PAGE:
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Fired IT workers file lawsuit re H-1B replacements

By jobeard
Jul 13, 2011
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  1. Eighteen IT workers in California have filed a lawsuit against their former employer claiming they were replaced by H-1B workers from India and then laid off in violation of the state's anti-discrimination laws.

    In the lawsuit, the 18 workers say that IT managers at Molina Healthcare Inc. increasingly catered to the Indian workers while leaving U.S. workers, mostly security analysts and programmers who earned at least $75,000 a year, feeling excluded prior getting laid off last year.

    The lawsuit, filed in April in Los Angeles Superior Court against Molina, its CIO at the time, and Molina's outsourcer, Cognizant Technology Solutions, contends that over a period of several years the U.S. workers were marginalized as the IT department became dominated by Indian nationals.

    please see the original Computerworld.com article for details
     
  2. Archean

    Archean TechSpot Paladin Posts: 5,682   +86

    I am not surprised at all, especially since these indians may in fact be cheaper to hire. Also, being in HR, I am sure the company in question would have prepared meticulous documentation trail to cover all its tracks. Unfortunately when capitalism's ugly head rares up in such fashion, it means the organization considers its experienced people as 'cost' hence, they will always look to reduce it.
     
  3. jobeard

    jobeard TS Ambassador Topic Starter Posts: 9,322   +622

    Spot on - - and that's the problem with globalization. Thinking only of the bottom line quickly leads to issues like this, the current EU fiasco, loss of jobs (duh) and an economy that sinks to the lowest common denominator. Once upon a time, the U.S. was the dominant industrial nation (re WW II production and Detroit automobiles) - - now we only dominate the Corporate Holding Company universe and manufacture zippo.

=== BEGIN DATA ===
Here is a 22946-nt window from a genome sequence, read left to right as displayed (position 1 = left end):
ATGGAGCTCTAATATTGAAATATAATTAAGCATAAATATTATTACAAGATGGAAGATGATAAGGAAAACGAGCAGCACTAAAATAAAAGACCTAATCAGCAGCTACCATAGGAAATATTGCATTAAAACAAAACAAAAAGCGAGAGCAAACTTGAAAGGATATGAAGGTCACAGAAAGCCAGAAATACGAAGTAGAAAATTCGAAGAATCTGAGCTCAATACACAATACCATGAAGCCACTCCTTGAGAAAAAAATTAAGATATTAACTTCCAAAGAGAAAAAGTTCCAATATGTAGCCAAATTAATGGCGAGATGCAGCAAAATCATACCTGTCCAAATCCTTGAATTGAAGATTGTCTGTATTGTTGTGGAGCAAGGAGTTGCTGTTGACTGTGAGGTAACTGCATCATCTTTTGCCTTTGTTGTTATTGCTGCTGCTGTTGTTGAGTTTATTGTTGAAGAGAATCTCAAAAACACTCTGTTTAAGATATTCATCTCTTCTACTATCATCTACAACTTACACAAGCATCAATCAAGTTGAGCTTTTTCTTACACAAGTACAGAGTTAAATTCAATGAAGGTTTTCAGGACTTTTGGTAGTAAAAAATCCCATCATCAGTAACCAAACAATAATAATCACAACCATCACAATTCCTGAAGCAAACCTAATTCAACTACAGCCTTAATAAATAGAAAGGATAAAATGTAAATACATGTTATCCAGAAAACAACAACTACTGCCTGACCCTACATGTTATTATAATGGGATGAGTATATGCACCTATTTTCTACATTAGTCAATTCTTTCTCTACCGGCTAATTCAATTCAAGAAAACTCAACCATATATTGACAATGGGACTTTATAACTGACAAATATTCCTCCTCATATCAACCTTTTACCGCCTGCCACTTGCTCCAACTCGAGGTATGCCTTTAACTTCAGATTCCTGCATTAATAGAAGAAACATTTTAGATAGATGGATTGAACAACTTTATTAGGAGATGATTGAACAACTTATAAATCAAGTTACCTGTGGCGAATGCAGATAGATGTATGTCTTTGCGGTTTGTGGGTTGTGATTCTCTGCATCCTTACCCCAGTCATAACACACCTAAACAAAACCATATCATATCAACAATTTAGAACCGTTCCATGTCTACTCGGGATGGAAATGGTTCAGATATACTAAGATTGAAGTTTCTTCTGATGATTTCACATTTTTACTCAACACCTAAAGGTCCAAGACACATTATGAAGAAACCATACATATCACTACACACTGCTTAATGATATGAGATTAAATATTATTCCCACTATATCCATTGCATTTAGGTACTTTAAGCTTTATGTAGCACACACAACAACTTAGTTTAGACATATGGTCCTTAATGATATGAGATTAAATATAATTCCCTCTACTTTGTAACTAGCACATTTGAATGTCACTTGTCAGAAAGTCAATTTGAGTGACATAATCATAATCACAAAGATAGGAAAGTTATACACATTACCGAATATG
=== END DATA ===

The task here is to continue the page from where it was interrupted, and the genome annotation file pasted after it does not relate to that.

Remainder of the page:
Here's a short story that exemplifies how to keep a market:
    My wife took up desktop publishing in the late '80s - - and Macs were the niche environment for same. When it came time for Internet access, I went to Fry's Electronics to get a dial-modem (that's long before DSL & Cable). Walking to the checkout counter it dawned upon me "AWE S***, I ought to go to a Mac store for this. If I want Mac to survive and be there when I need Mac only parts and software, I need to support those merchants NOW!" So I dropped the modem, walked directly across the street and bought a modem from the local Mac merchant. Sure, I paid a whopping $2.50 extra for my choice - - happily :)
    IMO, care and feeding of the masses leads to disposable income which feeds and grows an economy. The converse leads to a $1.95 improvement to some bottom line and bread lines. (oh I forgot, that was the New Deal, and this is the Raw Deal :giggle:).
     
  4. Archean

    Archean TechSpot Paladin Posts: 5,682   +86

    But then it was taken over by the boys with shiny MBA degrees from Harvard and others, who though we can make more money by lending credit to people (i.e. creating debt) and then bundle that debt (along with many other into CDS) to sell it, again. Anyway long and the short of it is, 40% of the wealth in US is owned/controlled by 1% and that tells a lot, for one thing, it tells you the system is failing in a major way.

    By the way Jo, where are the Worker Rights movements / unions? I mean if something like this was happening in France, I'm sure half of the country will be shut down in no time.